Remember John Glassco, that young snit who was lecturing us the other day about how we'd all be better off if we just passed our time in "greed, sloth and sensuality?" Kind of stuff you expect from an 18-year-old, particularly one who is disporting himself round Paris and the Riviera with regular monthly checks from papa back home.
The quote came from his Memoirs of Montparnasse, apparently the only memorable residue of a literary life. He crafted it in his 50s as the product of his teens and twenties.
But here's the thing: per Louis Menand (in his introduction to the NYRB edition) that "contemporaneous composition" stuff is all a pack of lies. Well--the first chapter, says Menand, does appear to have been based on a piece he wrote in the 20s, but the rest goes to the mid-60s [Menand cites an account by Michael Gnaroweski, who wrote an intro to the earlier edition of the book, unavailable to me*].
Which inevitably raises the question: does disclosure of Glassco's "fib" (Menand's word) put him in a class with James (A Million Little Pieces) Frey, whose "fib" about his alleged druggy past put him crosswise with his publisher and, perhaps worse, earned an anathema from Oprah.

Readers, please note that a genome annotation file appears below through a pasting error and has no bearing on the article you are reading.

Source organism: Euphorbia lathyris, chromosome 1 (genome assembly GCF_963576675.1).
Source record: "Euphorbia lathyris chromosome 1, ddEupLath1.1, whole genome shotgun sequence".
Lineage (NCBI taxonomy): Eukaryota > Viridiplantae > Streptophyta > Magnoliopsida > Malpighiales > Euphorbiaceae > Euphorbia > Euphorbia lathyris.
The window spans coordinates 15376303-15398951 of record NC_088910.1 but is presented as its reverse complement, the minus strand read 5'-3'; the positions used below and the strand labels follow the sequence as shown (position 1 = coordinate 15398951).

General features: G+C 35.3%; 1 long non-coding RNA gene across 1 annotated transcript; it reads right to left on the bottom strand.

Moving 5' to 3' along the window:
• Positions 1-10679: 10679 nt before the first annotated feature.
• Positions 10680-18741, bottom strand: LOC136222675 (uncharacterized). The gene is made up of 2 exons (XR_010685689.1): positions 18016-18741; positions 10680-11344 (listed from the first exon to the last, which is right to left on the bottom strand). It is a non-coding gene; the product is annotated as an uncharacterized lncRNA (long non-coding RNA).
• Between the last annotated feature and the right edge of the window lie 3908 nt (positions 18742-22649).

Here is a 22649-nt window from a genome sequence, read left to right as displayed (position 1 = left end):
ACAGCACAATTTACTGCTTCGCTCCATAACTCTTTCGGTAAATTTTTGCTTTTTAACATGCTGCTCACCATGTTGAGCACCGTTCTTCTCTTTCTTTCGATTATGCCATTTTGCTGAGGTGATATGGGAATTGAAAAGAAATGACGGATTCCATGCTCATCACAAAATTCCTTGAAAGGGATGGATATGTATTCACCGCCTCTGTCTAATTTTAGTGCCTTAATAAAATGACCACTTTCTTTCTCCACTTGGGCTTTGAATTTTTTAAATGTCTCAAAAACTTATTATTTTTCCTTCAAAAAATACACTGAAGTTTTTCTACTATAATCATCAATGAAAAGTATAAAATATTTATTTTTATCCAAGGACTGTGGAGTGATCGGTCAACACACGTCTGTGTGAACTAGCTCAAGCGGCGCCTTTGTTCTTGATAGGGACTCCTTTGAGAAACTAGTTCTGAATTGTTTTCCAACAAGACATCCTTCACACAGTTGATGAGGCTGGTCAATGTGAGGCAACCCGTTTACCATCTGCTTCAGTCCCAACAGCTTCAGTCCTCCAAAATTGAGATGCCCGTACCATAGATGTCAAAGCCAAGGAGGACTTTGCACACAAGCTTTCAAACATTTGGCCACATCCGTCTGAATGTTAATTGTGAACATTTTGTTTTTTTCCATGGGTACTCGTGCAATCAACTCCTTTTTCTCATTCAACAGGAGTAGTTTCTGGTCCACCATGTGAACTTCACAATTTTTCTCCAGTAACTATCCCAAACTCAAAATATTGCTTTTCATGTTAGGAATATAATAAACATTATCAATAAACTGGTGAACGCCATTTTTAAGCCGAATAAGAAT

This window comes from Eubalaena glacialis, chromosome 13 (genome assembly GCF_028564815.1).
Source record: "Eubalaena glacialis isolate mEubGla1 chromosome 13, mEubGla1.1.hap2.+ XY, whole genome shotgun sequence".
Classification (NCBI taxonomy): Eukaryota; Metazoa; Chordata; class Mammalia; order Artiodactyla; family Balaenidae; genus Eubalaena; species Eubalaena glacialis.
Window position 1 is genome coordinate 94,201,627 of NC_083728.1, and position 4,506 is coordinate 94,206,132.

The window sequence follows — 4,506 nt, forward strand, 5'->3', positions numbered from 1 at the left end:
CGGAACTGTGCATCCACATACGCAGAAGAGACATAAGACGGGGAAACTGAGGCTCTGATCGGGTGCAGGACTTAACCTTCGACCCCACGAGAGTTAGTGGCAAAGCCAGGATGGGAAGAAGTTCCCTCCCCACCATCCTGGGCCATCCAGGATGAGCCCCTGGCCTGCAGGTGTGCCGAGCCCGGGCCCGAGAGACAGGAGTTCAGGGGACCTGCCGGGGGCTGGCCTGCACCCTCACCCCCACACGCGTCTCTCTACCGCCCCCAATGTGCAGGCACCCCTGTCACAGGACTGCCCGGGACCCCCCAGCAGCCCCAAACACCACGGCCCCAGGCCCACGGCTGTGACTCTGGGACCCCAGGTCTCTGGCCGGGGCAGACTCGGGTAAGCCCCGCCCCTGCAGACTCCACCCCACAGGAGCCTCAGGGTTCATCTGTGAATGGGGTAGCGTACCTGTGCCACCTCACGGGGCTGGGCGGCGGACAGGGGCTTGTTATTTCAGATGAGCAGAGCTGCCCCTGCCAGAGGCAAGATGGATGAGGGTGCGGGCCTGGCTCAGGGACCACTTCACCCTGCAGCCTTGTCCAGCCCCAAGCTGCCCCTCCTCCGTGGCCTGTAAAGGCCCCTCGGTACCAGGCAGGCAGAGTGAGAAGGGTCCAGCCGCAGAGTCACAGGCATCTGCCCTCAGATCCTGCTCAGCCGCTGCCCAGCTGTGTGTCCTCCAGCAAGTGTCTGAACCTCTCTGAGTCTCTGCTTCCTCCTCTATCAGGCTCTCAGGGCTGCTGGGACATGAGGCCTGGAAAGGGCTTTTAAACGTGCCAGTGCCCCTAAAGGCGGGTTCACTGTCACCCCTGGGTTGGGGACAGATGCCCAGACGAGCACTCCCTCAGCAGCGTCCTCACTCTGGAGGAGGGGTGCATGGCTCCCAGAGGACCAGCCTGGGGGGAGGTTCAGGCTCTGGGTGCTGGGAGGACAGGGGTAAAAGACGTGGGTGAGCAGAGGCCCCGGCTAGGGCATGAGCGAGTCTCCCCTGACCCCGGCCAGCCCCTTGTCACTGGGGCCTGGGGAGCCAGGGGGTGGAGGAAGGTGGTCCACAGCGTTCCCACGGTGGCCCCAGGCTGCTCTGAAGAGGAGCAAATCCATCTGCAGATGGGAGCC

Oh, perhaps not. Glassco does seem to have been in Paris on the occcasion describes. And I suspect the chances are the he believed he was trying to recapture the reality that he remembered. But the tang of mendacity persists.
Granted, Glassco does write with great brio. And he can construct an anecdote--well enough, indeed, in itself to make one suspicious of his authenticity (some of the best parts of the book read an awful lot like Victorian soft porn). One remembers Saint-Simon, of whom it is said, the lower sinks his reputation as an historian, the more we have to admire his talents as a literary artist. [A qualification: Mrs. Buce, not previously tipped off, did see through the fraud when she encountered the "18-year-old" Glassco's pretensions to almost unlimited literary knowledge. This, she asked in rhetorical perplexity, is a guy three years older than the oldest grandson? The grandson is a great kid, but she had it nailed: a literary scholar he is not.]
Still perhaps the oddest part of the whole exercise is the utter conviction with which Glassco brings off the (highly unattractive) portrait of himself as a self-absorbed and self-regarding adolescent, always punching above his weight, brazenly unapologetic about his own underripeness. In a real adolescent, provided that he is not too pushy, you can dismiss this stuff with wry amusement. From an author in his 50s, you have to wonder what he has been doing all his life. Mrs. B. again: this probably is the real Glassco we are seeing--a permanent case of arrested development, never so vivid as in recreating what is so long gone, forever panting, as the poet said, and forever young.
*The account appears to be the essay entitled "Fiction for the Sake of Art: An Introduction to the Making of Memoirs of Montparnasse." What an odd title: I had thought fiction was art.